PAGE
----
sun 25/10/2020

Gillam, Miloš, Wigmore Hall review – charismatic performers, charming playing | reviews, news & interviews

Gillam, Miloš, Wigmore Hall review – charismatic performers, charming playing

Gillam, Miloš, Wigmore Hall review – charismatic performers, charming playing

'Siblings' revel in the pleasure of performing live again

Jess Gillam at the Wigmore HallAll images Wigmore Hall

My first time back in a concert hall since March was also, more significantly, the first time back for last night’s Wigmore Hall performers, guitarist Miloš Karadaglić and saxophonist Jess Gillam.

My first time back in a concert hall since March was also, more significantly, the first time back for last night’s Wigmore Hall performers, guitarist Miloš Karadaglić and saxophonist Jess Gillam. Their pleasure in playing live again was palpable – in introducing the encore Miloš said “without an audience we are nothing” – but playing to a one-fifth-full hall must have felt unusual for these two big stars of what used to be called “crossover” music.

I had never heard the sax-guitar combination before, and beforehand I had wondered about balance, pitting one of the loudest of instruments against perhaps the quietest. But against the unamplified guitar, Gillam’s ability to coax the quietest, barely audible sounds from her soprano sax obviated that as an issue. In particular her sustaining of the last notes of pieces to their very full extent was entrancing.I was also curious about repertoire, and again here was pleasantly surprised. They have both appeared on each other’s albums and mined those for material, from Dowland’s "Flow My Tears" to Miloš (he is billed under his first name only) soloing on Takemitsu’s arrangement of "Over the Rainbow," which was couched as a tribute to the NHS. Jess Gillam and MilosThere was also music by Villa-Lobos, Falla and Piazzolla that explored idiomatic guitar writing to the full – and it is an instrument that needs a sympathetic and informed composer. The Falla dance from The Three-Cornered Hat had a fiery, impassioned style owing to the flamenco tradition and Miloš had a lot of fun hamming it up, but the Seven Spanish Popular Songs had much more range, Gillam now dreamy and elusive, now genial and charming, but always captivating.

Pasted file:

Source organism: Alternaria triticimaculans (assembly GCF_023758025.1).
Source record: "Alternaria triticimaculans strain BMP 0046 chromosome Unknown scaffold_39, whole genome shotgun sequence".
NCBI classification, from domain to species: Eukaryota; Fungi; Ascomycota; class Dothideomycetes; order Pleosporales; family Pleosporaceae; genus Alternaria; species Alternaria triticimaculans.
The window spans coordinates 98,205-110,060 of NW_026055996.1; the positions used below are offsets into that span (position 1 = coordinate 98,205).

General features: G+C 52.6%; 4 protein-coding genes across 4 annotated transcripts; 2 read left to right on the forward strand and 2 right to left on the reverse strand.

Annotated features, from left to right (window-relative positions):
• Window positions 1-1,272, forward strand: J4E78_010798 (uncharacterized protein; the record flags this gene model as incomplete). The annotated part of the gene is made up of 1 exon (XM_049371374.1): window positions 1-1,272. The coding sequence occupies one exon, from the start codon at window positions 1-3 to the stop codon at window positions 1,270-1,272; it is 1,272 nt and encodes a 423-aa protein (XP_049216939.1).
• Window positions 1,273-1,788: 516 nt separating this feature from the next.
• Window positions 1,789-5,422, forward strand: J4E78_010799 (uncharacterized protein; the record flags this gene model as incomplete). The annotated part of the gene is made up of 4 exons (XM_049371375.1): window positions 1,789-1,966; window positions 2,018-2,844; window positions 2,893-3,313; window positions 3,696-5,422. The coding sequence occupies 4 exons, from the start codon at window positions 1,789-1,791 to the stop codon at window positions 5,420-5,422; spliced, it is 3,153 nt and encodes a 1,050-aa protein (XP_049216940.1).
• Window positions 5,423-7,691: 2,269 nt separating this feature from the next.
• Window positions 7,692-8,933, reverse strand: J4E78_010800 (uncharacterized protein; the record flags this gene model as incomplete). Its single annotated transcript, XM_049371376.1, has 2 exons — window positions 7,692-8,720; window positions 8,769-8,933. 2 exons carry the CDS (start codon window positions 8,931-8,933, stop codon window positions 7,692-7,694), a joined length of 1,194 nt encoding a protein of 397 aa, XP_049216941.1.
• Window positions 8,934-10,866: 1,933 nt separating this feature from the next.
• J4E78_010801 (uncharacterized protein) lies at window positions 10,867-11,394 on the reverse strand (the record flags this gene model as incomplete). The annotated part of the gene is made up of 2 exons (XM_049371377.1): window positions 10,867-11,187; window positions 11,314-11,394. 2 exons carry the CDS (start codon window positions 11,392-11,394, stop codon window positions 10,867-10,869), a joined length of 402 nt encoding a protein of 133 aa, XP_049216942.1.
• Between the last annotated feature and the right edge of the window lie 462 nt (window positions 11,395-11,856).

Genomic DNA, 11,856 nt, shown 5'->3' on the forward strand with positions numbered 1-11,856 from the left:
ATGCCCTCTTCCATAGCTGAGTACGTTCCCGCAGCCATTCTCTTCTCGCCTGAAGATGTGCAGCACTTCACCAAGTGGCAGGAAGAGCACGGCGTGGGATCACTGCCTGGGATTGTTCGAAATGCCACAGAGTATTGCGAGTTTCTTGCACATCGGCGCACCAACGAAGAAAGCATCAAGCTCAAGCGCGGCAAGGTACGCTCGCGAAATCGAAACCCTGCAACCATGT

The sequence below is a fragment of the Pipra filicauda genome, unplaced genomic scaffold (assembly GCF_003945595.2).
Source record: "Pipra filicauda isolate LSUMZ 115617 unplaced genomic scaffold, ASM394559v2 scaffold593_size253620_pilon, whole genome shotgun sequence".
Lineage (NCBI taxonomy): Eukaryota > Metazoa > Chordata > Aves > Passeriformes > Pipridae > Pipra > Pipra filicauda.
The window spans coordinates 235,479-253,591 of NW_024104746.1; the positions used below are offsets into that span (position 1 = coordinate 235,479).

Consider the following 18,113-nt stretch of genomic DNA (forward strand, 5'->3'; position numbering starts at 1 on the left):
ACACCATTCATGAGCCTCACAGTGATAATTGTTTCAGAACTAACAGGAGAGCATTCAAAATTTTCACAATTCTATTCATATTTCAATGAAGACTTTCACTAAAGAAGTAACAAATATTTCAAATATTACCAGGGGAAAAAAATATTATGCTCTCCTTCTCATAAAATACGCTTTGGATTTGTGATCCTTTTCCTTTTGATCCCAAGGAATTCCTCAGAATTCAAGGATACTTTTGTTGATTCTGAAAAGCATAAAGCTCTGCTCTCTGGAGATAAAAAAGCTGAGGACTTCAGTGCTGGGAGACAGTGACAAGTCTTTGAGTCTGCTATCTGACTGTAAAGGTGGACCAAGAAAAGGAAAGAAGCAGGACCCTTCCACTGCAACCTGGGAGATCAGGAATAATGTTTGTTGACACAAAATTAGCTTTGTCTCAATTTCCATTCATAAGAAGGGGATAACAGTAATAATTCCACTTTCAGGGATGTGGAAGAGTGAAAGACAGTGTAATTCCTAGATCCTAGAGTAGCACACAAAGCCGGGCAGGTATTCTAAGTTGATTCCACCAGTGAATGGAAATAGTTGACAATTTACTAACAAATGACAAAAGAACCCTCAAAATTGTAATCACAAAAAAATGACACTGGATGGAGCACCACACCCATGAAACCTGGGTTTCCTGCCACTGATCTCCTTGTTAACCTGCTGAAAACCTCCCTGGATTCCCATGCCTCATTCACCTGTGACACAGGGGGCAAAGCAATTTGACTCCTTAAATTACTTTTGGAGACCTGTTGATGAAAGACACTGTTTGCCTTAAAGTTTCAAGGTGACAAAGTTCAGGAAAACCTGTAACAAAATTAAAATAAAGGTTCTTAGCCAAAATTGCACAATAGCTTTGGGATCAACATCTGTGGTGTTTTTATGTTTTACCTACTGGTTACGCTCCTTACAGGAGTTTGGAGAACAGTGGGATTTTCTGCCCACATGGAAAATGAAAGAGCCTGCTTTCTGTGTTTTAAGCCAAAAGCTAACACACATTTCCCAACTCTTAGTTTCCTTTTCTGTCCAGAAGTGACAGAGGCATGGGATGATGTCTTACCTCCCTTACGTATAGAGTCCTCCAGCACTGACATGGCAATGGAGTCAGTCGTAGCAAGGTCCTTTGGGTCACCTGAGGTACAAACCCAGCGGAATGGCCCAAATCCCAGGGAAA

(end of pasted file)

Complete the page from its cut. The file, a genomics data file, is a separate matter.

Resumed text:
The longer final piece was Piazzolla’s Histoire du Tango from 1985, surveying tango at different points in its development. Piazzolla can sometimes feel like his is writing by numbers, slipping into familiar chord sequences and melodic tropes. But here his structures were more developed, the character of each movement clearly defined and Gillam in particular found a range of sounds to tell the story, from flashing scales, to pure singing tone, to a smoky, sophisticated timbre in the middle movement. There was always a feeling of duet between the players, not soloist and accompaniment – Miloš described Gillam as his younger sister – and there was a playfulness about their musical interaction. Milos at the Wigmore HallBut for me the best moments were the simplest, two movements where Jess Gillam played alone: first a Philip Glass melody from 1995 that stripped away all the familiar arpeggios for a musical line of the utmost simplicity, and Meredith Monk’s Early Morning Melody, similarly restrained and pared-back. These were an opportunity for Gillam to show that all the hype around her burgeoning career is not misplaced and she is a performer who can hypnotise a room with the beauty of her sound and her musical sensitivity.

@bernardlhughes

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